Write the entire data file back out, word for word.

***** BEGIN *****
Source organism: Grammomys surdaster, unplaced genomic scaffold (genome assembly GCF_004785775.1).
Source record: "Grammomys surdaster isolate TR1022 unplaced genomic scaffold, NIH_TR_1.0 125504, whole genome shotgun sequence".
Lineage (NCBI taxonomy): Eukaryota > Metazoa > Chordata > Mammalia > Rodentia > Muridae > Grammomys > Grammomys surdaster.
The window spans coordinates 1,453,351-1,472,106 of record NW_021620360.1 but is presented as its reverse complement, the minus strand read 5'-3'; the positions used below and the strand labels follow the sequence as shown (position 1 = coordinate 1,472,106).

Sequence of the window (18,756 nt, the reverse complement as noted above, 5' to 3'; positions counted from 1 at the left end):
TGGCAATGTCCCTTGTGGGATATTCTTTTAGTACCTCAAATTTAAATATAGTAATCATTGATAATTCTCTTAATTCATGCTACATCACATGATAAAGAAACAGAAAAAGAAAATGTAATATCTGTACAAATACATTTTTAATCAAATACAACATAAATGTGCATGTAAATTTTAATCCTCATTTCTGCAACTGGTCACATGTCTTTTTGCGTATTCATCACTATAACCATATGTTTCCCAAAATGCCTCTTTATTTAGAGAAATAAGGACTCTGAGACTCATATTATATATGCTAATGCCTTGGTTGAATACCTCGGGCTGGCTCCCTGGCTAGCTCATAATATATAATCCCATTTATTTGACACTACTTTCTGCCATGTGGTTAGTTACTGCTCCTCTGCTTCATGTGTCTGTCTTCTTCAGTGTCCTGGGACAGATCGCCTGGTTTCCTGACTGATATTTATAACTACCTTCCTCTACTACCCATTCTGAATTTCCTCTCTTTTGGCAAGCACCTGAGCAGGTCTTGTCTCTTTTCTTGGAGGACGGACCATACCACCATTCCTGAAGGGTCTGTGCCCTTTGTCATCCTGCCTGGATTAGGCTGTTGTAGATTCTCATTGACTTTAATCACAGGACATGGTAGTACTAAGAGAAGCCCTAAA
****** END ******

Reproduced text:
Source organism: Grammomys surdaster, unplaced genomic scaffold (genome assembly GCF_004785775.1).
Source record: "Grammomys surdaster isolate TR1022 unplaced genomic scaffold, NIH_TR_1.0 125504, whole genome shotgun sequence".
Lineage (NCBI taxonomy): Eukaryota > Metazoa > Chordata > Mammalia > Rodentia > Muridae > Grammomys > Grammomys surdaster.
The window spans coordinates 1,453,351-1,472,106 of record NW_021620360.1 but is presented as its reverse complement, the minus strand read 5'-3'; the positions used below and the strand labels follow the sequence as shown (position 1 = coordinate 1,472,106).

Sequence of the window (18,756 nt, the reverse complement as noted above, 5' to 3'; positions counted from 1 at the left end):
TGGCAATGTCCCTTGTGGGATATTCTTTTAGTACCTCAAATTTAAATATAGTAATCATTGATAATTCTCTTAATTCATGCTACATCACATGATAAAGAAACAGAAAAAGAAAATGTAATATCTGTACAAATACATTTTTAATCAAATACAACATAAATGTGCATGTAAATTTTAATCCTCATTTCTGCAACTGGTCACATGTCTTTTTGCGTATTCATCACTATAACCATATGTTTCCCAAAATGCCTCTTTATTTAGAGAAATAAGGACTCTGAGACTCATATTATATATGCTAATGCCTTGGTTGAATACCTCGGGCTGGCTCCCTGGCTAGCTCATAATATATAATCCCATTTATTTGACACTACTTTCTGCCATGTGGTTAGTTACTGCTCCTCTGCTTCATGTGTCTGTCTTCTTCAGTGTCCTGGGACAGATCGCCTGGTTTCCTGACTGATATTTATAACTACCTTCCTCTACTACCCATTCTGAATTTCCTCTCTTTTGGCAAGCACCTGAGCAGGTCTTGTCTCTTTTCTTGGAGGACGGACCATACCACCATTCCTGAAGGGTCTGTGCCCTTTGTCATCCTGCCTGGATTAGGCTGTTGTAGATTCTCATTGACTTTAATCACAGGACATGGTAGTACTAAGAGAAGCCCTAAA